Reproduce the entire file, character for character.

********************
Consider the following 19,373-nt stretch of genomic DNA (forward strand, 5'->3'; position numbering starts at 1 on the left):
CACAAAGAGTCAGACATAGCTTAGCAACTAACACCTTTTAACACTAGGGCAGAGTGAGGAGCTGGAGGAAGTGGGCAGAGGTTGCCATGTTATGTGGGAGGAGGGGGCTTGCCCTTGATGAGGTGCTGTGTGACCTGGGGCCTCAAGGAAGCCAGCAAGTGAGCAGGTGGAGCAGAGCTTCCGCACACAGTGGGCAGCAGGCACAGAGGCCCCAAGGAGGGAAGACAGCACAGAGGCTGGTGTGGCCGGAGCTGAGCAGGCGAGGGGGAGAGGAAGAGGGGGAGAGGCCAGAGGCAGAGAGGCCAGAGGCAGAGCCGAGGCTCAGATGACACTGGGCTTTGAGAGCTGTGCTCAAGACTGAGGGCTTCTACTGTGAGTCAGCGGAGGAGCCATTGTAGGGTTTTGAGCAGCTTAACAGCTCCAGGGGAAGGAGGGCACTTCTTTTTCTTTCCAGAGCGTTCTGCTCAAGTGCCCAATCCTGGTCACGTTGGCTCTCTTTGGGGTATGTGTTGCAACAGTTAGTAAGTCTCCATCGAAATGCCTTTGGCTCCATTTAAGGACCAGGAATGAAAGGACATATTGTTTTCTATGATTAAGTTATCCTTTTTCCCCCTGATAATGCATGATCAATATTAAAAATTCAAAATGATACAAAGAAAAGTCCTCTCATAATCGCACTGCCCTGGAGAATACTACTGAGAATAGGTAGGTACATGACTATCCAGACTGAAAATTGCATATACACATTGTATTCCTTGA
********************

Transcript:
Consider the following 19,373-nt stretch of genomic DNA (forward strand, 5'->3'; position numbering starts at 1 on the left):
CACAAAGAGTCAGACATAGCTTAGCAACTAACACCTTTTAACACTAGGGCAGAGTGAGGAGCTGGAGGAAGTGGGCAGAGGTTGCCATGTTATGTGGGAGGAGGGGGCTTGCCCTTGATGAGGTGCTGTGTGACCTGGGGCCTCAAGGAAGCCAGCAAGTGAGCAGGTGGAGCAGAGCTTCCGCACACAGTGGGCAGCAGGCACAGAGGCCCCAAGGAGGGAAGACAGCACAGAGGCTGGTGTGGCCGGAGCTGAGCAGGCGAGGGGGAGAGGAAGAGGGGGAGAGGCCAGAGGCAGAGAGGCCAGAGGCAGAGCCGAGGCTCAGATGACACTGGGCTTTGAGAGCTGTGCTCAAGACTGAGGGCTTCTACTGTGAGTCAGCGGAGGAGCCATTGTAGGGTTTTGAGCAGCTTAACAGCTCCAGGGGAAGGAGGGCACTTCTTTTTCTTTCCAGAGCGTTCTGCTCAAGTGCCCAATCCTGGTCACGTTGGCTCTCTTTGGGGTATGTGTTGCAACAGTTAGTAAGTCTCCATCGAAATGCCTTTGGCTCCATTTAAGGACCAGGAATGAAAGGACATATTGTTTTCTATGATTAAGTTATCCTTTTTCCCCCTGATAATGCATGATCAATATTAAAAATTCAAAATGATACAAAGAAAAGTCCTCTCATAATCGCACTGCCCTGGAGAATACTACTGAGAATAGGTAGGTACATGACTATCCAGACTGAAAATTGCATATACACATTGTATTCCTTGA